The gospel of Christ reveals both His love for us and the basis of our love for one another. The gospel meets a basic emotional need. Everyone wants to be loved unconditionally and sacrificially. Ironically, no one is worthy of being loved, or interested in giving love for that matter. The gospel, though, intersects our life at this point of need as Christ loves the unloved and the unlovely. Consistent with his love for us is the command to love others just as he has loved us. Christ compels us to live life together in humility, patience, love, and forgiveness. This love for one another is not only for the benefit of the one being loved but also for those observing outside the community. When we share gospel community together, people see the gospel displayed among us and through us. In gospel community we are at once responsive to God’s loving us, obedient to God’s command to love others, and a witness to the redemption he has wrought within us.

Gospel-Centered Ministry

Matthew 25:40: “And the King will answer them, ‘Truly, I say to you, as you did it to one of the least of these my brothers, you did it to me.’”

Consistent with the expectation to love one another, gospel-centered community serves others in gospel-centered ministry. Jesus, speaking about the judgment, separates the sheep from the goats. The sheep are invited to come and to inherit the kingdom but the goats rejected and cursed on the basis of whether or not they served others. Jesus spoke sharply to those who did not demonstrate the gospel in ministry, explaining that whatever they did or did not do – food to the hungry, drink to the thirsty, welcome to the stranger, clothes to the naked, visit and support to the sick and imprisoned – they actually did or did not do for Jesus. To the same extent that we choose to serve or to ignore others, we choose to serve or ignore Jesus. Likewise, we must serve others to the same degree that we claim to love, live, and surrender to our Savior. Sharing in gospel-centered ministry together provides opportunity and accountability to serve Jesus by serving others.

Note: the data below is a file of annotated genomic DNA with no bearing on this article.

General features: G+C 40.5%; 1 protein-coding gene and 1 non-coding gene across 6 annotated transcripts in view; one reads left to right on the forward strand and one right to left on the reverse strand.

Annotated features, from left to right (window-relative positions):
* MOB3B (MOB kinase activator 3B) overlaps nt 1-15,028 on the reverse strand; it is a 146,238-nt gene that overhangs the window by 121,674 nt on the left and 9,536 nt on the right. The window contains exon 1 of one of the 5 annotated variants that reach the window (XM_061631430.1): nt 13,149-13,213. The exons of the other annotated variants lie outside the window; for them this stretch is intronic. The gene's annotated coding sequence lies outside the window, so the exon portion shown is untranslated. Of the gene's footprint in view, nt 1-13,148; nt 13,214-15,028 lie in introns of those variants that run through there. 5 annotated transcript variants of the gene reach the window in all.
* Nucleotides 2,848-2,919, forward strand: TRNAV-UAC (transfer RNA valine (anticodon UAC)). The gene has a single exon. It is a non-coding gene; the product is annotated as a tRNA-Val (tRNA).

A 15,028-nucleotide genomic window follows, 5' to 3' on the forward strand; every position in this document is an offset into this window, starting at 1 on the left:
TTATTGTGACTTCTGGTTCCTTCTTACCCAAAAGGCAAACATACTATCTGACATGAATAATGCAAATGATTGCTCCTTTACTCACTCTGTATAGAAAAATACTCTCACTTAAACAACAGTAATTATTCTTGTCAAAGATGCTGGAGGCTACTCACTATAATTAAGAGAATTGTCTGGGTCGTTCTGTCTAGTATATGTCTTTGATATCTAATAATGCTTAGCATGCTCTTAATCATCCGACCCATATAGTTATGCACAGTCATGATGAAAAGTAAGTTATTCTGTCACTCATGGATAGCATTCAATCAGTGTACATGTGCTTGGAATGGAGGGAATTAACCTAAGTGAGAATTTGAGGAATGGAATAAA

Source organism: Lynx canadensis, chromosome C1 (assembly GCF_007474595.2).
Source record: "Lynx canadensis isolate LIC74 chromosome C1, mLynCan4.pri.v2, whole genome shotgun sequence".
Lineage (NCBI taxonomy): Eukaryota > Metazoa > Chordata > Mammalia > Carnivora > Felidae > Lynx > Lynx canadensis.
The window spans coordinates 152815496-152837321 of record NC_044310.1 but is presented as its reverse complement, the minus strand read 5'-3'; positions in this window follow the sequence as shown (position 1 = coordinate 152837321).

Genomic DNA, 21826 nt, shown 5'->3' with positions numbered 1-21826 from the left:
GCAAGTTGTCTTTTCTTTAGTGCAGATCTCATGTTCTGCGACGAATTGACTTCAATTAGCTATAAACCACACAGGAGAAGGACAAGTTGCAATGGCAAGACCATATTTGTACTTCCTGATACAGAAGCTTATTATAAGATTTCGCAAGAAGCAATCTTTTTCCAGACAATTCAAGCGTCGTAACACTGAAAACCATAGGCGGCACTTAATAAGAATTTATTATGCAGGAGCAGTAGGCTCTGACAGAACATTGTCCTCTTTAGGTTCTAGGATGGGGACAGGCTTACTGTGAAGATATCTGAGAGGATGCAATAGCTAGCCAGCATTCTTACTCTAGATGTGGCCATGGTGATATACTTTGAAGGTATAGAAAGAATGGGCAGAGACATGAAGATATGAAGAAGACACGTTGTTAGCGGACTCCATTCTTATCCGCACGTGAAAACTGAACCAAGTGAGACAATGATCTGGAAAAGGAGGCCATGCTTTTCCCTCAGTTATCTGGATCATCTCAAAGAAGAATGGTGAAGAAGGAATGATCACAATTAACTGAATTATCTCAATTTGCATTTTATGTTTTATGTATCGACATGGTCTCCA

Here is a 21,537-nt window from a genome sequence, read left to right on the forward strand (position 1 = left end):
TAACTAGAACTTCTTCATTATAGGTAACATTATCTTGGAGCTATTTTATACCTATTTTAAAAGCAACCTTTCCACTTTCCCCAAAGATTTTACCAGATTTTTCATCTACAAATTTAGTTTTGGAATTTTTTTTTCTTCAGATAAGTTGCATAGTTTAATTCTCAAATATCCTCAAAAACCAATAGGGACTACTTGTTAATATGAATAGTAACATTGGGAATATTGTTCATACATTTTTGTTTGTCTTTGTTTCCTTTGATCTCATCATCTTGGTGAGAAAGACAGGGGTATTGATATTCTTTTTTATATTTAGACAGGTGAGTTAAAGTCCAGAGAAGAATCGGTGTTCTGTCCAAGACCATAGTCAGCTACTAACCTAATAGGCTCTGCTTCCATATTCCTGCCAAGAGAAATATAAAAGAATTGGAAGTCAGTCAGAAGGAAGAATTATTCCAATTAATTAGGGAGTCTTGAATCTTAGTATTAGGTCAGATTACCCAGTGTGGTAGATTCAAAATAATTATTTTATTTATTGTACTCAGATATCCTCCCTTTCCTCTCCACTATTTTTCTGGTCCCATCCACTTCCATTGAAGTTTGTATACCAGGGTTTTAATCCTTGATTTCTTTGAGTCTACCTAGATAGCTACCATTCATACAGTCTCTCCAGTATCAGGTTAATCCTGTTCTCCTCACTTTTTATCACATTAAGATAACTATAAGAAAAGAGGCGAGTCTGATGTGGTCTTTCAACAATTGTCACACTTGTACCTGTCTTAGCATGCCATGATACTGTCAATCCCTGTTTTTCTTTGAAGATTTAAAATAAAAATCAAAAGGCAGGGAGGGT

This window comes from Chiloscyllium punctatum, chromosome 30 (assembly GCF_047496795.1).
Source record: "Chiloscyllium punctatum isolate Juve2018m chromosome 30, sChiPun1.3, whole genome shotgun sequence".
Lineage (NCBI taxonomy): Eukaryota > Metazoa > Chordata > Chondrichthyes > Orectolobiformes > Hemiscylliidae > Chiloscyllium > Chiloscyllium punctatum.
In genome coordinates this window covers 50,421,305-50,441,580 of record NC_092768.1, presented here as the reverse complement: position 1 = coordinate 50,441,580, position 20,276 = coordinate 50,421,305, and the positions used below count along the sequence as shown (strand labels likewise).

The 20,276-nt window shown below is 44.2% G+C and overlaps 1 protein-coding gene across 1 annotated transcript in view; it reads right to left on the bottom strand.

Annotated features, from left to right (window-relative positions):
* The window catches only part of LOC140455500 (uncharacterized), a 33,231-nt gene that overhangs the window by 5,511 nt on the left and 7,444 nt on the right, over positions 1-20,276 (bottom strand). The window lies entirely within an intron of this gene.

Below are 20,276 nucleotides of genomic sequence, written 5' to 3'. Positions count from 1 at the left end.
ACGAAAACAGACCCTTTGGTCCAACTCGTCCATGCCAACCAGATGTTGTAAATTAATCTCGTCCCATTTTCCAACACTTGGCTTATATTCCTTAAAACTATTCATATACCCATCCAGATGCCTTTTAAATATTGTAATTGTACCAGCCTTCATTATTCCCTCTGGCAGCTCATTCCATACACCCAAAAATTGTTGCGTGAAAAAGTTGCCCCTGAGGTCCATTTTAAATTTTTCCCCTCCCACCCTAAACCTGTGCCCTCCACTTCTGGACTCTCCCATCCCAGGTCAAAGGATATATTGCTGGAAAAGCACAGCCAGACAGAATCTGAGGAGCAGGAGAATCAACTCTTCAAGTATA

Gospel-Centered Multiplication

Matthew 28:19: “Go therefore and make disciples of all nations, baptizing them in the name of the Father and of the Son and of the Holy Spirit.”